Miles Heffernan and the IR Claims Family says the recent royal sideshow highlights the difficulties of working in family firms.
Of course, The British royals, who actually refer to themselves as ‘The Firm’, are a special case given the relentless focus on the gilded cage they live in.
But Miles says, we can still learn from the Windsors about the pitfalls of working with family members.
Non-related workers in family businesses often feel, frequently correctly, that they do not enjoy benefits available to family members. Yes, we are all the Duchess of Sussex.
Also, family members or romantic partners sometimes exercise powers in a workplace their position does not entitle them to. Fellow staff can feel forced to go along with the directions of another employee because they will otherwise suffer consequences due to that employee exercising pressure on the boss.
That diminishes the firm’s productivity and more importantly is not proper workplace practice.
Complex work environments
Family businesses often prove complex environments. However, the same employment laws pertain to all employees, related or not. Two examples from the Fair Work Commission illustrate that no one should bring personal issues to work.
In 2019, Pasquale Parente’s parents fired him from his job at their business. Their reason? He arrived late for a non-work-related dinner at their house.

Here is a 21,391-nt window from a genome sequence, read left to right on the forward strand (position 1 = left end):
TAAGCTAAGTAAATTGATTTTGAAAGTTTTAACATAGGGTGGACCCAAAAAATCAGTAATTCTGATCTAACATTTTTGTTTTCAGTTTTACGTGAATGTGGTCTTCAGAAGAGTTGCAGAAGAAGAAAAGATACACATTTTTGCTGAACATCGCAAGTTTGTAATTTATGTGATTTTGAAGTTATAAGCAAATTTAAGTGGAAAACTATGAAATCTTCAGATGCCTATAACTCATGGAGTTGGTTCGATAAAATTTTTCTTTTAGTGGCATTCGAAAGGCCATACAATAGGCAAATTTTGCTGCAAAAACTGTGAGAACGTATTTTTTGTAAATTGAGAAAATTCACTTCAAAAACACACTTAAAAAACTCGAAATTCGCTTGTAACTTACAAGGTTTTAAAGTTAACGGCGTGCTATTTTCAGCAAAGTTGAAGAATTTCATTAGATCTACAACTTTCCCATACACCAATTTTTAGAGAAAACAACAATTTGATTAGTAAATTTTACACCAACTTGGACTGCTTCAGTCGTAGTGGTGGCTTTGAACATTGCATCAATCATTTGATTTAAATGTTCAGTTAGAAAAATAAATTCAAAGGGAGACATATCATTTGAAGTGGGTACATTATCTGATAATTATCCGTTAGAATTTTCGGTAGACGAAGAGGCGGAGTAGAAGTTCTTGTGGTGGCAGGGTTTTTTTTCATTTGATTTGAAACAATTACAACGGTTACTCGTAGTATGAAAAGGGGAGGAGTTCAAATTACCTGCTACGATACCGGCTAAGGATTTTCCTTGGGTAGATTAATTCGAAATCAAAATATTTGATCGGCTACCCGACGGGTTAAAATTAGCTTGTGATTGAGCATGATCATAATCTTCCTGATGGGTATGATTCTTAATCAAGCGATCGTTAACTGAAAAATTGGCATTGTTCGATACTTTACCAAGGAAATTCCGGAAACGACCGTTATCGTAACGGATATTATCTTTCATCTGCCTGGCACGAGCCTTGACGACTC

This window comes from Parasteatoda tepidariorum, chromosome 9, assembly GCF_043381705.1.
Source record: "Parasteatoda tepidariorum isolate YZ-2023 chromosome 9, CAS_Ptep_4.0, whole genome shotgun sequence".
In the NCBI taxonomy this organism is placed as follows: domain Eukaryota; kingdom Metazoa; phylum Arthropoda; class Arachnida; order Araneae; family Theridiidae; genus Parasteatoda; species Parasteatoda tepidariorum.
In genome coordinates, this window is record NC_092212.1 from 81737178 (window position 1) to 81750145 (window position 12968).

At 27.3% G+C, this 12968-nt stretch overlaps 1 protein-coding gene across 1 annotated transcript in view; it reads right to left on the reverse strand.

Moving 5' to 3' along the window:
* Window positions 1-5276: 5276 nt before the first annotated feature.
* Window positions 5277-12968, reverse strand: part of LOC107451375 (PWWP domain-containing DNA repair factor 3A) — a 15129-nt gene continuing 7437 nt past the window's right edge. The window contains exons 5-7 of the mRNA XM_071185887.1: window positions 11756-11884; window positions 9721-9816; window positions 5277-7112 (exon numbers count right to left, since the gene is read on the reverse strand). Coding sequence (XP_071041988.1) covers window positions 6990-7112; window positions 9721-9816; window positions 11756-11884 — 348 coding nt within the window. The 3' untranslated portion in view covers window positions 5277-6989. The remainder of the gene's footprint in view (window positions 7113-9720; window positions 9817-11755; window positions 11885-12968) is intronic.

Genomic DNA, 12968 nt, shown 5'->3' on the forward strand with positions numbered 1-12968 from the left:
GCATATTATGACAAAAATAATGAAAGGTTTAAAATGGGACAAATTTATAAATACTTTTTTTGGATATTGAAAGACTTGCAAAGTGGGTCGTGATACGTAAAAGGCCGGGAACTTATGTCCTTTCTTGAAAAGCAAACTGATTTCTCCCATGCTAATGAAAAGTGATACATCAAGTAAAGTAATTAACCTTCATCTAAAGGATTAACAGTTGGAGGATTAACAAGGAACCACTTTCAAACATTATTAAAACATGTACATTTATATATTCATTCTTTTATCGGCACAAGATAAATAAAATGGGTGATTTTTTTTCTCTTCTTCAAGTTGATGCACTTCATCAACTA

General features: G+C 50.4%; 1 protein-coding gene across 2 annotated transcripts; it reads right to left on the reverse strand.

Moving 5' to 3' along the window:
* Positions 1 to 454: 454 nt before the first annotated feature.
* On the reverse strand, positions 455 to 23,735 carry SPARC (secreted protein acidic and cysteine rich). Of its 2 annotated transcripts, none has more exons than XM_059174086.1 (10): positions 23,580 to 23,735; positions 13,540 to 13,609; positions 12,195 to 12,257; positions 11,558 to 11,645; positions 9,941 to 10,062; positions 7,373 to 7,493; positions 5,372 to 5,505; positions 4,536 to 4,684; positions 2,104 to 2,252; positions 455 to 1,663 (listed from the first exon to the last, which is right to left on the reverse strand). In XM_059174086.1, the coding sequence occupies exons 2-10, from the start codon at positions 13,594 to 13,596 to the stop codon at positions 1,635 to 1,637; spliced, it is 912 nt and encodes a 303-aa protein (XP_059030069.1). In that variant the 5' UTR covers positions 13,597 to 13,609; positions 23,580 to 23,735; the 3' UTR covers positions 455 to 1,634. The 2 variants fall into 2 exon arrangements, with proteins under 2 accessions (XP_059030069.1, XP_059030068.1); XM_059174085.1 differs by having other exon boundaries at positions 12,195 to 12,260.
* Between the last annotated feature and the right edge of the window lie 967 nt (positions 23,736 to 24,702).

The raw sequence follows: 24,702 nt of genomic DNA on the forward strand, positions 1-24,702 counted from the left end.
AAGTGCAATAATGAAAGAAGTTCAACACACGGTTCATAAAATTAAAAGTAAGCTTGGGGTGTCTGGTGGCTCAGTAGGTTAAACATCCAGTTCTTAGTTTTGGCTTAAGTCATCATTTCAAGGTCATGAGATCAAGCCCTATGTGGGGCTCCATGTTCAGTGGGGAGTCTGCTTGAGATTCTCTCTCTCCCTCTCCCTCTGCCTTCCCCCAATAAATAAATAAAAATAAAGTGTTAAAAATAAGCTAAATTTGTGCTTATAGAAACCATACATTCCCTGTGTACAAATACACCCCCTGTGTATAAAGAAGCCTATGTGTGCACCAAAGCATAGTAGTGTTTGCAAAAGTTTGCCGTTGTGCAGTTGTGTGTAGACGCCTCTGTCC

The Fair Work Commission awarded Pasquale $10,000 compensation. Commissioner Sarah McKinnon said there was no evidence of unsatisfactory work performance.
“There is insufficient context to explain why arriving late for dinner would have been a valid reason for dismissal.”
Ms McKinnon was awarded compensation rather than insist on a reinstatement because of the “loss of trust and confidence between the parties.”
In another case in 2018, a woman lost her case at the Fair Work Commission when she appealed against her dismissal from a Queensland health service.
When their personal relationship with her sister soured, Regina Hussey became abusive to her at work. A Her sister is also her supervisor. After asking to be relocated to a different workplace, Hussey then failed to attend her job. Following a series of text messages with her sister, she made threatening comments about her, including saying, “this is not f*cking over.”
Commissioner Paula Spencer said Hussey’s failure to turn up to work, her “abusive and threatening language”, and her expression of frustration to other staff breached the employer’s code of conduct.
Miles Heffernan says to beware of working with family. A falling out in your personal life can suddenly affect your work life, and put your employment at risk. Also remember, that your relationship with the boss should not in Australia have consequences for fellow workers. Australian workplace laws gifts every worker the same rights.
If you are having a workplace issue, please call IR Claims on 1300 853 837.
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